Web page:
|Bob Baranaskas, Leader of Youth Sailing|
|Letters from Friends|
A dynamo and a true renaissance man, Bob excelled at all he undertook. Trained as a CPA, he became bored of that profession and entered the business world, rising to president of the RJR Nabisco Spirits division. He left that comfortable position in the 1980s and gambled all to buy a distillery. This venture was a success and Bob sold his company in 1992. He and his wife Cynthia were living in Northport, NY near Northport Yacht Club, and raising their sons Chris, Brian and Erik and daughter Dana.
With his sons enrolled in Northport YC’s junior program, Bob saw a need for more youth sailing opportunities than an 8-week summer program could offer. He’d started and supported traveling soccer and snowboard teams and realized the same formula – guest coaches, intense practices and pre-regatta practices at event venues – could apply to youth sailing. Other very important ingredients were time off and fun.
When Bob broached the idea to Nancy & Bill Jorch and my wife Colette & I, we initially thought it was crazy. When he said we’d be driving our sailors to the Great South Bay to practice in better wind and waves, or Shelter Island, I thought “who is going to do this?” But we ran the idea by our oldest son, John III, who at the time was about 9, and he thought it was great.
That was 1994, the first year of the Cow Harbor Sailing Team (bearing the original name of the town of Northport). From the beginning, Bob insisted CHST would not be limited to experienced sailors; any interested Optimist sailor was welcome. He provided the resources, buying coach boats and a trailer, and eight or ten sailors traveled to numerous events with coach Travis Weisleder. The Cows were born!
Jay Kehoe, who had coached several USODA World, European and South American Teams, came on as head coach in 1995, bringing a whole new perspective on Opti sailing. The team adopted the Long Island Lighting Company’s public boat ramp in Northport as its headquarters. Although this venue lacked bathrooms and hoses, it allowed for great sailing with quick access to the Sound.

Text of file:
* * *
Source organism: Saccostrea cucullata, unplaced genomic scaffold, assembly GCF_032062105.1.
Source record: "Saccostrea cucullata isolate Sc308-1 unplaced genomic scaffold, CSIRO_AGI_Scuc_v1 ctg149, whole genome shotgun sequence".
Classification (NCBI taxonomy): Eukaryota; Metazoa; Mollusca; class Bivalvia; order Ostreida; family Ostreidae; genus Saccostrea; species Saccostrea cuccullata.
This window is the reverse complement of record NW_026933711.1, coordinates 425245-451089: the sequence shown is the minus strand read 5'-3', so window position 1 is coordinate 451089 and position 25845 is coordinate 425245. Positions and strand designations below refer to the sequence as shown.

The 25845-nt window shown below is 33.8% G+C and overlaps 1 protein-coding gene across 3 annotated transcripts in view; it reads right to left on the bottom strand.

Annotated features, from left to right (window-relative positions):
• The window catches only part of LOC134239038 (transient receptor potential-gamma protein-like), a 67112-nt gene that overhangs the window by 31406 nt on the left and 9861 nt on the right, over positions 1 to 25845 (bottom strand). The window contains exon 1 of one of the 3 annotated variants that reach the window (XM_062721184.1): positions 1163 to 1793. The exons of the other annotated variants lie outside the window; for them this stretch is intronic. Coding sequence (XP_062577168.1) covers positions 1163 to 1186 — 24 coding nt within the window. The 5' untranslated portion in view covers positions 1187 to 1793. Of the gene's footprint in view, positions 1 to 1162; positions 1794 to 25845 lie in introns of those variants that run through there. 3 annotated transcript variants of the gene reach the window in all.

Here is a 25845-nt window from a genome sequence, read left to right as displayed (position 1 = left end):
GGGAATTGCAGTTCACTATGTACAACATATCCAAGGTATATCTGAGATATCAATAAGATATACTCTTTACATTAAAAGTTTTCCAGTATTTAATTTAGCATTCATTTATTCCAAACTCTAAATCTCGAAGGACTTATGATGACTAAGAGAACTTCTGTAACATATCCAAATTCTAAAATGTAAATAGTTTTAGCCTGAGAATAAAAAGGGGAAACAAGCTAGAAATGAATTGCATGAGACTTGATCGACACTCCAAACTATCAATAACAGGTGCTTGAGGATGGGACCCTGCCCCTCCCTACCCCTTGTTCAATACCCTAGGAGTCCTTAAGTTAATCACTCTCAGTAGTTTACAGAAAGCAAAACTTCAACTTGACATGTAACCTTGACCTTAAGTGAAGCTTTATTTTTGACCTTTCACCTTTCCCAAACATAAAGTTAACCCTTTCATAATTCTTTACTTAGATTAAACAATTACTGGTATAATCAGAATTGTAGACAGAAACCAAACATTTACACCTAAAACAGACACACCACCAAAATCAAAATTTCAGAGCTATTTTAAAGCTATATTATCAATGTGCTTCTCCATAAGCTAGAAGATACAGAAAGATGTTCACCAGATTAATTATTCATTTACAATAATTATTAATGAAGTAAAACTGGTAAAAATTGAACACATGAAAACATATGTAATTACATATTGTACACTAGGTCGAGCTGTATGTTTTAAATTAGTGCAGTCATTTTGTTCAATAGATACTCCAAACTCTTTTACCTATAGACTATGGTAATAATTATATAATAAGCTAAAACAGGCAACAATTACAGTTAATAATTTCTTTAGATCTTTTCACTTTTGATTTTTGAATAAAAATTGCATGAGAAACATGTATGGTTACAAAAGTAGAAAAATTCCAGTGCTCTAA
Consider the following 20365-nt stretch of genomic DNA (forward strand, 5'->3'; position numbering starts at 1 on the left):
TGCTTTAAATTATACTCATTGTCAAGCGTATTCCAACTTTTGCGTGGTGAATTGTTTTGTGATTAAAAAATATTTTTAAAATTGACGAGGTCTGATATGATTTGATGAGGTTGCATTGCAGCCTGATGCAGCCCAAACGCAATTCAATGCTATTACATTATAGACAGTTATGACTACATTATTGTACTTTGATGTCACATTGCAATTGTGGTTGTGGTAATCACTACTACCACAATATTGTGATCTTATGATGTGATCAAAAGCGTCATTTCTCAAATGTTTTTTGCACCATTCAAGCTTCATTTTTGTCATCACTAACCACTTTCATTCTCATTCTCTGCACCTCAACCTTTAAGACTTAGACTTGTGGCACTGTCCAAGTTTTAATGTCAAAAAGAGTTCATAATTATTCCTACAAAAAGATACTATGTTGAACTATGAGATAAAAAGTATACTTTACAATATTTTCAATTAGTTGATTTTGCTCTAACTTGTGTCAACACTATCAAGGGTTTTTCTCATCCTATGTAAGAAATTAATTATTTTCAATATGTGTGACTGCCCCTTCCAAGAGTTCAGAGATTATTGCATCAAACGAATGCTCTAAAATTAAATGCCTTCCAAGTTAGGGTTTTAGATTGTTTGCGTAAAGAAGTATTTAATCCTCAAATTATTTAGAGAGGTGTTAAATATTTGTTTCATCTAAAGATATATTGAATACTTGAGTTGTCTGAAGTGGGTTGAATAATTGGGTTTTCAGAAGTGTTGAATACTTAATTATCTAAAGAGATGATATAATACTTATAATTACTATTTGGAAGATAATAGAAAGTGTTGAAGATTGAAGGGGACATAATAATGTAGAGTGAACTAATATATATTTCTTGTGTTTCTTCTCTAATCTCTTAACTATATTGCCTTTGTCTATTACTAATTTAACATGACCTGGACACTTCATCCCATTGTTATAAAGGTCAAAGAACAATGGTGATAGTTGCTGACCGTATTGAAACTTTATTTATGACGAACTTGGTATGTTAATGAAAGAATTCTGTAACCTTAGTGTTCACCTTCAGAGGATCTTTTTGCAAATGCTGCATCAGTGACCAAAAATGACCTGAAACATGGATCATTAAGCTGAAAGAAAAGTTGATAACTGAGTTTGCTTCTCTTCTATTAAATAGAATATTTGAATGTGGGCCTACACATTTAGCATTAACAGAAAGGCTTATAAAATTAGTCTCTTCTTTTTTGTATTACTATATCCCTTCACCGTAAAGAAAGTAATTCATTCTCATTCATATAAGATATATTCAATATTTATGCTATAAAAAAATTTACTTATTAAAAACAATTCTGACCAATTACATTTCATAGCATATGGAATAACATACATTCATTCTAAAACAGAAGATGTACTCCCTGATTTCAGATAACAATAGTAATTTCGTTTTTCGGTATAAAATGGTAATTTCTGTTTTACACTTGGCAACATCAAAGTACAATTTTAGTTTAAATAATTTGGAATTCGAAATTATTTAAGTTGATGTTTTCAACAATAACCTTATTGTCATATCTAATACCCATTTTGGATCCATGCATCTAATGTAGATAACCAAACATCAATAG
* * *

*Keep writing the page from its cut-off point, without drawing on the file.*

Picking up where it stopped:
We organized a practice schedule that took the team through the fall to the “winter circuit,” including the USODA Midwinters, Orange Bowl and Valentine’s Day Regatta. After a three-month break, CHST hit the water every weekend from March thru the Team Trials in May. Practices went from 9 to 5, with meetings in the parking lot, and drysuits were required equipment…as was Colette’s hot chocolate.
In 1996, the team competed in the Pacific Coast Champs on the Columbia River Gorge in Oregon and the North Americans in Vancouver. One of the trip highlights was skiing on Mt. Hood in July! The team expanded, with sailors from as far away as Massachusetts, the Carolinas and Puerto Rico, and a very strong team spirit with all things involving cows. Our youngest son, Ian, age three, was the mascot and often carried a toy cow. Bob loved Ian and his Cow.
As manager, Bob worked with coaches to determine the schedule and with parents to manage the team’s movement, giving endlessly of his time and resources. He was always extremely fair to the kids - and tough on parents. Once, a sailor disobeyed a coach’s instructions regarding safety, and the coach and “advisory” parents were ready to expel him. Bob, seeing how this experience could make a difference in the child’s life, convinced us to keep the sailor and ban the parent from practice.
Seeing the Town of Huntington’s need for a community boating facility, we founded the Huntington YMCA Sailing Center at Centerport Beach. Bob donated several coach boats and six 420s. This center has given sailing lessons to hundreds of children, teens and adults. Bob backed CHST’s expansion of the Huntington Y’s learn-to-sail program with the development of the Northport Bay Sailing Association.
Many will remember NBSA as a member of the Junior Sailing Association of Long Island Sound, where YMCA sailors entered the JSA system. With help from Centerport YC, NBSA hosted numerous JSA Championships. As the PRO, I came to rely on Bob and his yellow Mako as my leeward mark boat. By the time of the 2002 Opti Champs, he’d taken up flying WWII planes as a hobby. When I went to recognize him at the awards ceremony, he was nowhere to be found. After the trophies were presented, a gleaming silver P-51 Mustang came roaring over the CYC Lawn and it dipped its wings - Bob’s salute to the sailors.
Earlier this decade, CHST evolved into LISOT (Long Island Sound Optimist Team) under the leadership of John Hammel (whose daughter Leigh was a Cow). CHST sailors have, to date, garnered 25 College Sailing All-American Awards (including Women’s College Sailor of the Year) and won major championships in one-designs and beyond. Amanda Clark and Stu McNay skippered 470s at the 2008 Olympics. Charlie Enright sailed on Roy Disney’s TP 52 Morning Light in the 2007 Transpac Race, starring in the movie of the same name. Charlie, John Storck III, Erik and Kaity Storck competed at the 2009 Team Race World Championship in Australia. Stu and Erik Storck are on the 2009 U.S. Sailing Team Alphagraphics. Bob’s dedication, discipline and work ethic were infectious. No matter what level they compete at, all CHST alums love the sport and truly are “sailors for life.” That was Bob’s vision. My son John raced in college with a hat that had the initials “CND.” I asked what it meant and he replied, “Cows Never Die.”
Bob, you were a Cow.
John Storck, Jr.